‘We Had No Choice Than To Remove Subsidy’- Vice President Osinbajo Explains

Yemi Osinbajo

The removel of fuel subsidy has been generating a flurry of debates. It has left millions of Nigerians in anguish. The labour union is threatning an industrial action. Conversely, the financial markets and investors are seeing the positives in the scenerio.

The Nigerian government after announcing through the minister of state for petroleum resources, is putting one of its brightest forward to explain to Nigerians why total removal of fuel subsidy is inevitable.

Through his Twitter handle , Professor Yemi Osinbajo, Vice President of Nigeria explained in details why Nigeria is left with no option than to do a away with subsidy on fuel.

See excerpts below:

I have read the various observations about the fuel pricing regime and the attendant issues generated.

You have all certainly raised strong points.

The most important issue of course is how to shield the poor from the worst effects of the policy. I will address this in another note.

Permit me to explain the policy.

First, the real issue is not a removal of subsidy. At $40 a barrel there isn’t much of a subsidy to remove.

In any event, the President is probably one of the most convinced pro-subsidy advocates.

What happened is as follows: our local consumption of fuel is almost entirely imported.

The NNPC exchanges crude from its joint venture share to provide about 50% of local fuel consumption.

The remaining 50% is imported by major and independent marketers.

These marketers up until three months ago sourced their foreign exchange from the Central Bank of Nigeria at the official rate.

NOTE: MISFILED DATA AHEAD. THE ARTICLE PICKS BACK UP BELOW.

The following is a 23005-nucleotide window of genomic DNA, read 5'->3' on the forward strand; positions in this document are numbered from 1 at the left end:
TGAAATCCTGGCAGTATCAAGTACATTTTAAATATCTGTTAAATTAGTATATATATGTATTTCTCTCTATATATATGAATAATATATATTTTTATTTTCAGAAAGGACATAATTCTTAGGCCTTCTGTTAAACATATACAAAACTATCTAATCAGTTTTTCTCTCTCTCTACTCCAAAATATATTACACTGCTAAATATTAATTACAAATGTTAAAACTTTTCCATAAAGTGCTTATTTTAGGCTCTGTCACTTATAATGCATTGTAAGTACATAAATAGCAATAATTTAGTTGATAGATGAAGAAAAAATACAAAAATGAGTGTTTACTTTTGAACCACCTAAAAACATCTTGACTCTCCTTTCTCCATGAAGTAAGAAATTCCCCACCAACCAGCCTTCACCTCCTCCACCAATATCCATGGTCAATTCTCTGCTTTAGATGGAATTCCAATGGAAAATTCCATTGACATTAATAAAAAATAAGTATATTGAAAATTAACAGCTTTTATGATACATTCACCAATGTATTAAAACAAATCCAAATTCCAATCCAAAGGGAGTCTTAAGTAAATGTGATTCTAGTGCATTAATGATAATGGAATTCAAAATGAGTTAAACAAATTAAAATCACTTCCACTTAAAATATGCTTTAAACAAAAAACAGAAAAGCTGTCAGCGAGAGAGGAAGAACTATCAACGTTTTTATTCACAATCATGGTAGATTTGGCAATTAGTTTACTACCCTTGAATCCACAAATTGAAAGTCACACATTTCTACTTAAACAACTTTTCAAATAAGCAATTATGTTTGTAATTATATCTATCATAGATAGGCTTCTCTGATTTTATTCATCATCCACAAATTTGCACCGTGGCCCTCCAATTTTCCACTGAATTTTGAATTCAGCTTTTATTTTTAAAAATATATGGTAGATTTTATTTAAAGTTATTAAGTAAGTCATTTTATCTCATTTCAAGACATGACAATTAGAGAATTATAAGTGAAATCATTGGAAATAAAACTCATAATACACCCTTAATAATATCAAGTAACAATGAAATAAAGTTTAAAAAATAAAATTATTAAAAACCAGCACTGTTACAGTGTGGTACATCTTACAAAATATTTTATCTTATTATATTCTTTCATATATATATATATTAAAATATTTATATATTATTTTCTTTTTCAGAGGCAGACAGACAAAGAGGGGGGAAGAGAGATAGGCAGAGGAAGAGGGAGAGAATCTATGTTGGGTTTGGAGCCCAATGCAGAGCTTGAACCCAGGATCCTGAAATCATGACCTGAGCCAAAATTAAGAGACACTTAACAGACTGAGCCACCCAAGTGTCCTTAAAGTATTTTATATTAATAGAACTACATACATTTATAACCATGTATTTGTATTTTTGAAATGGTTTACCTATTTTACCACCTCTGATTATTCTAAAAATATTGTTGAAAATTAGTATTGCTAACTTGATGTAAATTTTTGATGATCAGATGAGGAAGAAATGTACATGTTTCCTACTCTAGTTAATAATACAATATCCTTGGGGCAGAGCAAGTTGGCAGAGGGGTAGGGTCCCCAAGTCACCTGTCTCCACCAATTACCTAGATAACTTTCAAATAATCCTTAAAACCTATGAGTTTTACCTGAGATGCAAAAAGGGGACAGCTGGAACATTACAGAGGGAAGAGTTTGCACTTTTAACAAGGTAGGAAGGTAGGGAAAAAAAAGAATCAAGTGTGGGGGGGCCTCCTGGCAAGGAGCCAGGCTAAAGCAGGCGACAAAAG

Since late last year, marketers have brought in little or no fuel because they have been unable to get foreign exchange from the CBN.

The CBN simply did not have enough.

In April, oil earnings dipped to $550 million. The amount required for fuel importation alone is about $225million!

Meanwhile, NNPC tried to cover the 50% shortfall by dedicating more export crude for domestic consumption.

Besides the short term depletion of the Federation Account, which is where the FG and States are paid from and further cash-call debts pilling up, NNPC also lacked the capacity to distribute 100% of local consumption around the country.

Previously, they were responsible for only about 50% which was partly the reason for the lingering scarcity.

We realised that we were left with only one option.

This was to allow independent marketers and any Nigerian entity to source their own foreign exchange and import fuel.

We expect that foreign exchange will be sourced at an average of about N285 to the dollar, (current interbank rate).

They would then be restricted to selling at a price between N135 and N145 per litre.

We expect that with competition, more private refineries, and NNPC refineries working at full capacity, prices will drop considerably.

Our target is that by the 4th Quarter of 2018, we should be producing 70% of our fuel needs locally.

At the moment, even if all the refineries are working optimally, they will produce just about 40% of our domestic fuel needs.

You will notice that I have not mentioned other details of the PPRA cost template.

I wanted to focus on the cost component largely responsible for the substantial rise, namely foreign exchange.

This is therefore not a subsidy removal issue but a foreign exchange problem, in the face of dwindling earnings.”

 

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